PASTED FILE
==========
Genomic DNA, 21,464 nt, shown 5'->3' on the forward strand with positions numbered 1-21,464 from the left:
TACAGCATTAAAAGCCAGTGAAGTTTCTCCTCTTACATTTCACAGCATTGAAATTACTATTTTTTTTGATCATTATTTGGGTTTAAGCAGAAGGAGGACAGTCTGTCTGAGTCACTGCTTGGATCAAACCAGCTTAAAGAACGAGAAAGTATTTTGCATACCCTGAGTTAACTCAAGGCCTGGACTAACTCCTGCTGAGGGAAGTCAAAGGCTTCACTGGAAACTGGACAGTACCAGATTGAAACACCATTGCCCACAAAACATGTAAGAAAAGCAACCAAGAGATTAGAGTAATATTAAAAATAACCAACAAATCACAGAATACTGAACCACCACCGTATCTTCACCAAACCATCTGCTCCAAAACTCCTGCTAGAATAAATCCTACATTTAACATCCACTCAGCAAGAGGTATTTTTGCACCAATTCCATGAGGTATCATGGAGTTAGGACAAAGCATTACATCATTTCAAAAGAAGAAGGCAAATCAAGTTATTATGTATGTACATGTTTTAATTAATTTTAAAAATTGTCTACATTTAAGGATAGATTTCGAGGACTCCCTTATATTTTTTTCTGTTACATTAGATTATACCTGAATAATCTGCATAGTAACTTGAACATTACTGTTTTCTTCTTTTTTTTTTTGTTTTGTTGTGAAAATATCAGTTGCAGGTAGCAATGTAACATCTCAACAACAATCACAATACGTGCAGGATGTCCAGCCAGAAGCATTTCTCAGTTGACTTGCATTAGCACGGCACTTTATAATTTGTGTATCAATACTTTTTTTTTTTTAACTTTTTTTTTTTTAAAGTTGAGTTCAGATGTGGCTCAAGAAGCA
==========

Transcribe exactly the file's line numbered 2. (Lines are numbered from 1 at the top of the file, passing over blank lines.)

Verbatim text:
TACAGCATTAAAAGCCAGTGAAGTTTCTCCTCTTACATTTCACAGCATTGAAATTACTATTTTTTTTGATCATTATTTGGGTTTAAGCAGAAGGAGGACAGTCTGTCTGAGTCACTGCTTGGATCAAACCAGCTTAAAGAACGAGAAAGTATTTTGCATACCCTGAGTTAACTCAAGGCCTGGACTAACTCCTGCTGAGGGAAGTCAAAGGCTTCACTGGAAACTGGACAGTACCAGATTGAAACACCATTGCCCACAAAACATGTAAGAAAAGCAACCAAGAGATTAGAGTAATATTAAAAATAACCAACAAATCACAGAATACTGAACCACCACCGTATCTTCACCAAACCATCTGCTCCAAAACTCCTGCTAGAATAAATCCTACATTTAACATCCACTCAGCAAGAGGTATTTTTGCACCAATTCCATGAGGTATCATGGAGTTAGGACAAAGCATTACATCATTTCAAAAGAAGAAGGCAAATCAAGTTATTATGTATGTACATGTTTTAATTAATTTTAAAAATTGTCTACATTTAAGGATAGATTTCGAGGACTCCCTTATATTTTTTTCTGTTACATTAGATTATACCTGAATAATCTGCATAGTAACTTGAACATTACTGTTTTCTTCTTTTTTTTTTTGTTTTGTTGTGAAAATATCAGTTGCAGGTAGCAATGTAACATCTCAACAACAATCACAATACGTGCAGGATGTCCAGCCAGAAGCATTTCTCAGTTGACTTGCATTAGCACGGCACTTTATAATTTGTGTATCAATACTTTTTTTTTTTTAACTTTTTTTTTTTTAAAGTTGAGTTCAGATGTGGCTCAAGAAGCA